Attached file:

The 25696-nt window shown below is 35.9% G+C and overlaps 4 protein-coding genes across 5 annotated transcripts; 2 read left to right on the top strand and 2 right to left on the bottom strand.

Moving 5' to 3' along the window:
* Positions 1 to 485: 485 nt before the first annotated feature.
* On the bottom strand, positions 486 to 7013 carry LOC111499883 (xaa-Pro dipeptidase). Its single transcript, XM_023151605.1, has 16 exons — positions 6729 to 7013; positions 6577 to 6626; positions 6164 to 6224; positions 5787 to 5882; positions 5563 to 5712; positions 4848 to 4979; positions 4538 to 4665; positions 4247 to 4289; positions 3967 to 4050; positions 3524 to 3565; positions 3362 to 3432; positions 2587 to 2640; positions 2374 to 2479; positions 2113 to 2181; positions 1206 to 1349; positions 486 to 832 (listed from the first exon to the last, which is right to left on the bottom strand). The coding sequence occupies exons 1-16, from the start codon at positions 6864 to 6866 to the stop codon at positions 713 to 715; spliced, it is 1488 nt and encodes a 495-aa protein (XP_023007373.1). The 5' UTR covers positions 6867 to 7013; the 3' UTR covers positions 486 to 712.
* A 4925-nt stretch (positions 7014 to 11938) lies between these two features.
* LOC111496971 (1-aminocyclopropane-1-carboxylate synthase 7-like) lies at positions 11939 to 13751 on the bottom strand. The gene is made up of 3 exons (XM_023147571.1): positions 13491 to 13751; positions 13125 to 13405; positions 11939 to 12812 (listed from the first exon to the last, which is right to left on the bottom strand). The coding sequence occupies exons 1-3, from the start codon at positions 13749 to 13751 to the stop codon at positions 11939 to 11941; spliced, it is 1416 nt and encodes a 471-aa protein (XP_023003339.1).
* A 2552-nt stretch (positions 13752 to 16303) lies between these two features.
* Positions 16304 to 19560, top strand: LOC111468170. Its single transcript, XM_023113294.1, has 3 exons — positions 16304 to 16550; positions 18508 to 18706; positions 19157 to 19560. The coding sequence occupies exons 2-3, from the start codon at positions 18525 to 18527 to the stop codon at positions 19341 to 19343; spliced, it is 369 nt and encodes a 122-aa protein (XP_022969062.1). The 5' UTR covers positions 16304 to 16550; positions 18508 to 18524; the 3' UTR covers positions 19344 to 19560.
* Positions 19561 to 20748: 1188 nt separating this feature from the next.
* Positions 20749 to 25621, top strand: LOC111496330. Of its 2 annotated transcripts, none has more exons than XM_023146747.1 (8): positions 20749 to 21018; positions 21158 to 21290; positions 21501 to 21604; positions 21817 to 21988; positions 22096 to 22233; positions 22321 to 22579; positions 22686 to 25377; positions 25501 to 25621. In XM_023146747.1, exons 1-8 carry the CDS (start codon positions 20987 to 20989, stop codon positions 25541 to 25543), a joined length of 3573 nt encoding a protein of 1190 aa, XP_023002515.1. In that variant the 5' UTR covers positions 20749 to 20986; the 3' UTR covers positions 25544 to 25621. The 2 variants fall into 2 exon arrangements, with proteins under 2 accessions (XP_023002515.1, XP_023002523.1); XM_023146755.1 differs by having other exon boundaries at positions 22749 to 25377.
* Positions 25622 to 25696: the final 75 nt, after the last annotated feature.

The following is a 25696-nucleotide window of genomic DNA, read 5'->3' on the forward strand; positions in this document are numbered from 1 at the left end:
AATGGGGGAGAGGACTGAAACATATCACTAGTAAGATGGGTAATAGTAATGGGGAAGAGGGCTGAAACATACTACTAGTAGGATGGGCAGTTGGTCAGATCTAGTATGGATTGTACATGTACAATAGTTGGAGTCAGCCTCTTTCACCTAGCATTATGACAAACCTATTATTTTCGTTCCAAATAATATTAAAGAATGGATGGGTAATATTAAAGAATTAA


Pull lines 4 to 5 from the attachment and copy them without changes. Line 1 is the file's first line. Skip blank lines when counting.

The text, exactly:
* On the bottom strand, positions 486 to 7013 carry LOC111499883 (xaa-Pro dipeptidase). Its single transcript, XM_023151605.1, has 16 exons — positions 6729 to 7013; positions 6577 to 6626; positions 6164 to 6224; positions 5787 to 5882; positions 5563 to 5712; positions 4848 to 4979; positions 4538 to 4665; positions 4247 to 4289; positions 3967 to 4050; positions 3524 to 3565; positions 3362 to 3432; positions 2587 to 2640; positions 2374 to 2479; positions 2113 to 2181; positions 1206 to 1349; positions 486 to 832 (listed from the first exon to the last, which is right to left on the bottom strand). The coding sequence occupies exons 1-16, from the start codon at positions 6864 to 6866 to the stop codon at positions 713 to 715; spliced, it is 1488 nt and encodes a 495-aa protein (XP_023007373.1). The 5' UTR covers positions 6867 to 7013; the 3' UTR covers positions 486 to 712.
* A 4925-nt stretch (positions 7014 to 11938) lies between these two features.